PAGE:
"A clause to the effect that no act of the company, except an express written declaration, shall waive the requirements in regard to proofs, will not prevent the company from estopping itself by act in pais." Section 473a.
This statement is only the application to the insurance contract of a general principle recognized in the law of contracts that parties may not, by contract, limit their freedom of contract or right, by conduct or agreement sufficient for that purpose, to change or modify the rights and liabilities growing out of the contract containing the attempted limitation. C.J. vol. 13, p. 594, § 611, and authorities cited; Bartlett v. Stanchfield, 148 Mass. 394, 19 N.E. 549, 2 L.R.A. 625. This principle is well stated by Justice Holmes of the Massachusetts Supreme Court, in the case last above cited, as follows:
"Attempts of parties to tie up by contract their freedom of dealing with each other are futile. The contract is a fact to be taken into account in interpreting the subsequent conduct of plaintiff and defendant, no doubt. But it cannot be assumed, as a matter of law, that the contract governed all that was done until it was renounced in so many words, because the parties had a right to renounce it in any way and by any mode of expression they saw fit. They could substitute a new oral contract by conduct and intimation, as well as by express words."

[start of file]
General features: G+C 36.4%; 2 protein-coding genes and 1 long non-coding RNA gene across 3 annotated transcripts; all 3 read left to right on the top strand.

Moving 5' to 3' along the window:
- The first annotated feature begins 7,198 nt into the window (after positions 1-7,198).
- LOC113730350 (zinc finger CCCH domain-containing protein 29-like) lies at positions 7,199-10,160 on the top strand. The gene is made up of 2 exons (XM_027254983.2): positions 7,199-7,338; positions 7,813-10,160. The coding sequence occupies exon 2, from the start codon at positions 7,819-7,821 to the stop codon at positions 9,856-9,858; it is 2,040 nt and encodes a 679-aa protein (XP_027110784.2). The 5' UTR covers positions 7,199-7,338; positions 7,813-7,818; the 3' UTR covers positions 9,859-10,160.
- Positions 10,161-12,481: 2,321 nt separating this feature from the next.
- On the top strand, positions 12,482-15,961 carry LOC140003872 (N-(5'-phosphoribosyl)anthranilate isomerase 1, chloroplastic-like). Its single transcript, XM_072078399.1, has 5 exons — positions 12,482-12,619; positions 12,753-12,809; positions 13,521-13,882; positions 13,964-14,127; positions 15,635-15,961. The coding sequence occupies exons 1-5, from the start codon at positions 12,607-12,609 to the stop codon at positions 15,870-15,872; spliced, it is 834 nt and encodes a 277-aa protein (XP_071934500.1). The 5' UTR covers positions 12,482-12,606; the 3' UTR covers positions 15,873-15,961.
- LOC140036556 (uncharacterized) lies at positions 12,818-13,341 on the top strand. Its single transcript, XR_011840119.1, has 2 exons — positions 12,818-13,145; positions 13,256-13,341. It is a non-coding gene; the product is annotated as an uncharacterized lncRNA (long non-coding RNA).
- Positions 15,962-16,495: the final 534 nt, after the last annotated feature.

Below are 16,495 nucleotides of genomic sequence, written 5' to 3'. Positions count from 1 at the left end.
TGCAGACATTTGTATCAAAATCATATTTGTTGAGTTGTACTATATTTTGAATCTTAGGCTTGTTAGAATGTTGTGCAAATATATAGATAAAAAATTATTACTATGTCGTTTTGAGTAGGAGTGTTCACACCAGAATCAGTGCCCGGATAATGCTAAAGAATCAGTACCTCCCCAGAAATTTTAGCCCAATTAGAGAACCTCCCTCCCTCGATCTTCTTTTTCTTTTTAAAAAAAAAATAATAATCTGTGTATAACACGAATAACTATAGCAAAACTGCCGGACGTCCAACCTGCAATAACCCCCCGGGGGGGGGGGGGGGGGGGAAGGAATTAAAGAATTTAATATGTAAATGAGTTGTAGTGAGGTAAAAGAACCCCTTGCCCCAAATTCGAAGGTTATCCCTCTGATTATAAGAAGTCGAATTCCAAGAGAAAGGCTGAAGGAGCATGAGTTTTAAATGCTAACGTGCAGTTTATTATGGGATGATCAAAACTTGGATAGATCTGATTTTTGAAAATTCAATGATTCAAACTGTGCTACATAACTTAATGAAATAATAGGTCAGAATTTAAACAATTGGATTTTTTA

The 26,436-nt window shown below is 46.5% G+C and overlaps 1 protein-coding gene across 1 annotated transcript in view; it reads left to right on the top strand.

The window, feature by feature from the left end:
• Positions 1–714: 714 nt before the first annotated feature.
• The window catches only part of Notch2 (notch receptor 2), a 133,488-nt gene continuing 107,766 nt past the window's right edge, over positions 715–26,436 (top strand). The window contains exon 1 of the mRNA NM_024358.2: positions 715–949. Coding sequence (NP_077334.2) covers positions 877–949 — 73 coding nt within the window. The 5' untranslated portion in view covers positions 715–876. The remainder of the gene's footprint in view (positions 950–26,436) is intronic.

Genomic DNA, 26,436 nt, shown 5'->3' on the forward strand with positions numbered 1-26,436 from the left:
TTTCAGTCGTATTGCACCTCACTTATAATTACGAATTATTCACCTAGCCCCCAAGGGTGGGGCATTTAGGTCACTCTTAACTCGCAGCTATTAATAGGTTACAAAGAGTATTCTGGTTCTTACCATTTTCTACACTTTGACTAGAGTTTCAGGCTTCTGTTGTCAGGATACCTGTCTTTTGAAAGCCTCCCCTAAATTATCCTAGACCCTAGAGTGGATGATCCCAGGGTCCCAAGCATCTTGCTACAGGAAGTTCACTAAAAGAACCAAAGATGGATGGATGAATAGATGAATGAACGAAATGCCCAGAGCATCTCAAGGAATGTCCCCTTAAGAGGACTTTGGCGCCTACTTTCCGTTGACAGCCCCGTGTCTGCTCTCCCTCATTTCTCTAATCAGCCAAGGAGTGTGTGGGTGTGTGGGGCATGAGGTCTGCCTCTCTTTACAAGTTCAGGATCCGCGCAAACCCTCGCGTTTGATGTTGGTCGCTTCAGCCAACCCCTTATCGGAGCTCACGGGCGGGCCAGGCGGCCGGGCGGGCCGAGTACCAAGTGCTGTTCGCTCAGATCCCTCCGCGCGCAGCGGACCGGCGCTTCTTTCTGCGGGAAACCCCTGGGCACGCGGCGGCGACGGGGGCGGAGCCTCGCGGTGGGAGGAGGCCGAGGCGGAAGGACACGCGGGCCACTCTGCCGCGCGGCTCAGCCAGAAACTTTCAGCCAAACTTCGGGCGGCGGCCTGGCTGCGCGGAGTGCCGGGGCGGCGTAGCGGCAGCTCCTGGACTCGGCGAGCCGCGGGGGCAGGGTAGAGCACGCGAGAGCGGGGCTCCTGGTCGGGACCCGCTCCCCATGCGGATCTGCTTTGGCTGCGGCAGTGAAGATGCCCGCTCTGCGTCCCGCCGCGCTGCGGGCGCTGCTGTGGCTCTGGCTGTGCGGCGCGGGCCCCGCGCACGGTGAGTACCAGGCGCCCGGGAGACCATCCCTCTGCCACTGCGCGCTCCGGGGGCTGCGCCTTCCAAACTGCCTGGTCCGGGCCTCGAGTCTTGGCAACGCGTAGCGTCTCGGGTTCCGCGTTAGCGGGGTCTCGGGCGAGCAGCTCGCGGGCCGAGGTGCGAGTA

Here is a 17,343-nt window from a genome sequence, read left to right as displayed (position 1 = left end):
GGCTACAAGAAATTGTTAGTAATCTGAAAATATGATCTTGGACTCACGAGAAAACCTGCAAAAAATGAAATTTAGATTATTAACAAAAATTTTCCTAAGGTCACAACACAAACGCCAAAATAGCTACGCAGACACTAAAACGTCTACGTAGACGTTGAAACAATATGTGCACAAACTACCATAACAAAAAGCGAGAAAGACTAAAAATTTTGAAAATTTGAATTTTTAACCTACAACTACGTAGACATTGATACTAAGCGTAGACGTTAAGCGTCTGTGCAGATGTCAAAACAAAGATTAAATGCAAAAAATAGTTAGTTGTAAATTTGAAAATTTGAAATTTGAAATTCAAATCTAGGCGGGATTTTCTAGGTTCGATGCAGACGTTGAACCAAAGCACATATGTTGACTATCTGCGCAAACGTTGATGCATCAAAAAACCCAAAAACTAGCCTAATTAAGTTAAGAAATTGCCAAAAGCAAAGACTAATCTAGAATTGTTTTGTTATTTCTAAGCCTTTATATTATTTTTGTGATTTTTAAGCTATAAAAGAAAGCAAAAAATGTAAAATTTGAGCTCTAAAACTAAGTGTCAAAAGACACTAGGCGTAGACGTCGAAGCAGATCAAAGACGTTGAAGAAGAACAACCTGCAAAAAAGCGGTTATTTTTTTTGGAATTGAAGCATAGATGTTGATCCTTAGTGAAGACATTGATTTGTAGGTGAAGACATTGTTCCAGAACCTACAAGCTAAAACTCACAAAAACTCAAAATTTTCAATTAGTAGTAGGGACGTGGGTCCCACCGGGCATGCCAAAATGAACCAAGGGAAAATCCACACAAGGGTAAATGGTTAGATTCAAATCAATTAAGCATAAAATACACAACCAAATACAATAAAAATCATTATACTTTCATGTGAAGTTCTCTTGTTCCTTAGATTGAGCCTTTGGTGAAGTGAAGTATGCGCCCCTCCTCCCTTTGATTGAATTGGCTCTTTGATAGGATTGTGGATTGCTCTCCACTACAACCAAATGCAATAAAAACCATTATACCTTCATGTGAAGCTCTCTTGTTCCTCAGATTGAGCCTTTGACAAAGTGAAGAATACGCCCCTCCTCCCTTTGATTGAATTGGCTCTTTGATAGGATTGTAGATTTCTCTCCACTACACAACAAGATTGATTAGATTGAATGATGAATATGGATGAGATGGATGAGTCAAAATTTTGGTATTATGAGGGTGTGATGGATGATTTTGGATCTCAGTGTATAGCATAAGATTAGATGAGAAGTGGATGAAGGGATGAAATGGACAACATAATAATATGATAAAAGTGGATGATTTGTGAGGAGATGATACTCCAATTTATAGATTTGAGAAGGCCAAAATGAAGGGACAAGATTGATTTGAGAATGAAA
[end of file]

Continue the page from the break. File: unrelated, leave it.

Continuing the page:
Under the circumstances we have detailed, we think the question of waiver, notwithstanding the provision referred to, was still one of fact for submission to the jury.
The fourth assignment is multifarious, but we will consider it as suggesting fundamental error in so far as it complains of the refusal to instruct a verdict for the defendant on the alleged ground that any right of recovery was defeated by an alleged misrepresentation in the application for insurance. The proposition under this assignment is as follows:
"A statement in an application for insurance, which is a part of the contract, that one owned all interest in the insured property when in fact he does not own all interest, is a material misrepresentation and the policy void."
Reference to the application fails to sustain the statement that the representation referred to was that appellee owned the entire interest in the grain. This statement, in so far as it is material here, is as follows:
"I, Knox Pipkin, * * * hereby make application to the St. Paul Fire Marine Insurance Company, for insurance upon growing grain, against damage by hail only, for the season of 1917, * * * on the following described property: State exact interest in crops, all, one-third, or one-half.
"On all interest in one hundred acres of wheat on Sec. 54, Block R. * * * On all interest in seventy-six acres of oats, etc. * * * I hereby declare that I am the tenant of the above described land containing 640 acres, with growing crops named thereon."